Purpose: Osteoarthritis is a chronic disabling disease characterized by cartilage breakdown for which there is no cure. Disruption of the gene encoding for the heparan sulphate proteoglycan Agrin results in embryonic skeletal dysplasia suggesting a role for Agrin in cartilage biology and prompting us to study its role in articular cartilage biology and osteoarthritis. The aims of this study are to establish the expression pattern of Agrin in healthy/normal cartilage and compare it to the expression pattern in osteoarthritic or injured cartilage; determine the effects of knockdown and over-expression of Agrin within cartilage in vitro and in vivo and to determine the epistasis of Agrin in articular chondrocytes. Methods: Agrin expression was determined by immunohistochemistry and qPCR. Osteoathritis was induced in 8 week old 129sv mice by destabilisation of the medial meniscus (DMM) and Agrin expression was evaluated by immunofluorescence 8 weeks post-surgery. Paired human samples of preserved cartilage vs severely osteoarthritic cartilage were compared by immunofluorescence. Gain and loss of function experiments were performed using an expression plasmid encoding mammalian Agrin and siRNAs in C28/I2 and bovine chondrocytes in micromass culture. In vivo cartilage formation was assessed using an ectopic implantation model in nude mice; growth arrested COS7 cells overexpressing Agrin or GFP were combined with bovine chondrocytes (ratio 1:10) and implanted ectopically into nude mice for two weeks. Retrieved implants were characterised by histology and qPCR. Results: Agrin and its known receptors were expressed in healthy adult human articular cartilage and downregulated in human and experimental murine osteoarthritis. Silencing of Agrin by siRNA resulted in reduced GAG production in C28/I2 and in chondrocyte de-differentiation characterised by decreased expression of SOX9, COL2A1 and ACAN mRNA. Overexpression of Agrin in the human chondrocyte cell line C28/I2 and bovine primary articular chondrocytes resulted in enhanced GAG production and SOX9 upregulation. Importantly, in contrast to BMP-2, Agrin over-expression did not induce markers of cartilage hypertrophy including COL10A1 and MMP-13. Delivering Agrin to primary bovine chondrocytes transplanted in the muscle of nude mice resulted in enhanced formation of ectopic cartilage, which did not display signs of hypertrophy, vascular invasion, or endochondral bone formation. Conclusions: Our data show that Agrin is essential for the maintenance of the chondrocytic phenotype and extracellular matrix production whilst exogenous Agrin enhances chondrocyte differentiation and cartilage formation in vitro and in vivo; and therefore may be a valuable chondrogenic molecule in tissue engineering technologies.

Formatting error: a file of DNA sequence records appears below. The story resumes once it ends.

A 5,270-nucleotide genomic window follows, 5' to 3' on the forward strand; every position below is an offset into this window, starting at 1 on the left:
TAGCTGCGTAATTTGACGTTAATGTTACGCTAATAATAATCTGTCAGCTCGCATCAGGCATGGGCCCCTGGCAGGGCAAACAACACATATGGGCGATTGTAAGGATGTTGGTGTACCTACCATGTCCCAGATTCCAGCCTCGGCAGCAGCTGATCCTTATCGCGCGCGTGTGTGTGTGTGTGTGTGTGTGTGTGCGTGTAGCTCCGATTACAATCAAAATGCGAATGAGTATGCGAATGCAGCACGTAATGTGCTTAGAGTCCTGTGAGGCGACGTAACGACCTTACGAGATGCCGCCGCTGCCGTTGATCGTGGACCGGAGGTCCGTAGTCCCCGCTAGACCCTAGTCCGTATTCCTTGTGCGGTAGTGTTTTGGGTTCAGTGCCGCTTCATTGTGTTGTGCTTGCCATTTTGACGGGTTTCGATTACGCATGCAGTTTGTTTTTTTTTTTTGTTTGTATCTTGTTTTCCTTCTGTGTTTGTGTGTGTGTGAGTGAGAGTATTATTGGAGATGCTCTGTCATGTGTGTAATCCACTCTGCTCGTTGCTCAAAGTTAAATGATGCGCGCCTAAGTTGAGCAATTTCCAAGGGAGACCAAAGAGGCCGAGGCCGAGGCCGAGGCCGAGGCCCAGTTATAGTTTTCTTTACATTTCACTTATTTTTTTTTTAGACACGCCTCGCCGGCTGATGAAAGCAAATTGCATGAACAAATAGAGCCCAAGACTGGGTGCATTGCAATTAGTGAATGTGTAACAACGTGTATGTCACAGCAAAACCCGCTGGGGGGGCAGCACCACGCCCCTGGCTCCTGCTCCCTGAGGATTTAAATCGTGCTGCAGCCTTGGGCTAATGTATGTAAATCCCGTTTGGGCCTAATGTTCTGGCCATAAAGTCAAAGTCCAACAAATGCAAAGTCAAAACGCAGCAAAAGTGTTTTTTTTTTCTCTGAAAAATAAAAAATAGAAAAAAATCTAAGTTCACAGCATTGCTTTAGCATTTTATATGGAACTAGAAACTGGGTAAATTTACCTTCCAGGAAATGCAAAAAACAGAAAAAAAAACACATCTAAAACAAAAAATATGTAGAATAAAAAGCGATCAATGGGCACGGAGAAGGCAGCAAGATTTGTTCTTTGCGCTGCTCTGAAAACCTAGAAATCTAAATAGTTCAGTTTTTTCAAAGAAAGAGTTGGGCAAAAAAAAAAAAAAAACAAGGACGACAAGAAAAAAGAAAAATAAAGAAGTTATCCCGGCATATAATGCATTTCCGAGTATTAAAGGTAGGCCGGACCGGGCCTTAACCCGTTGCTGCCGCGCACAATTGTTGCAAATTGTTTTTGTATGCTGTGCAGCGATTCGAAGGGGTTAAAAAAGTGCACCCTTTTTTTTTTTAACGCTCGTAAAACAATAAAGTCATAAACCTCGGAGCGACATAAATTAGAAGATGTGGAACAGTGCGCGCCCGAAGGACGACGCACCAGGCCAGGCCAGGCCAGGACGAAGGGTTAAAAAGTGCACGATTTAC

Eldridge, S. E. (2015). Agrin: A new player in joint biology and a potent growth factor for cartilage regeneration. Osteoarthritis and Cartilage, 23, A79. https://doi.org/10.1016/j.joca.2015.02.158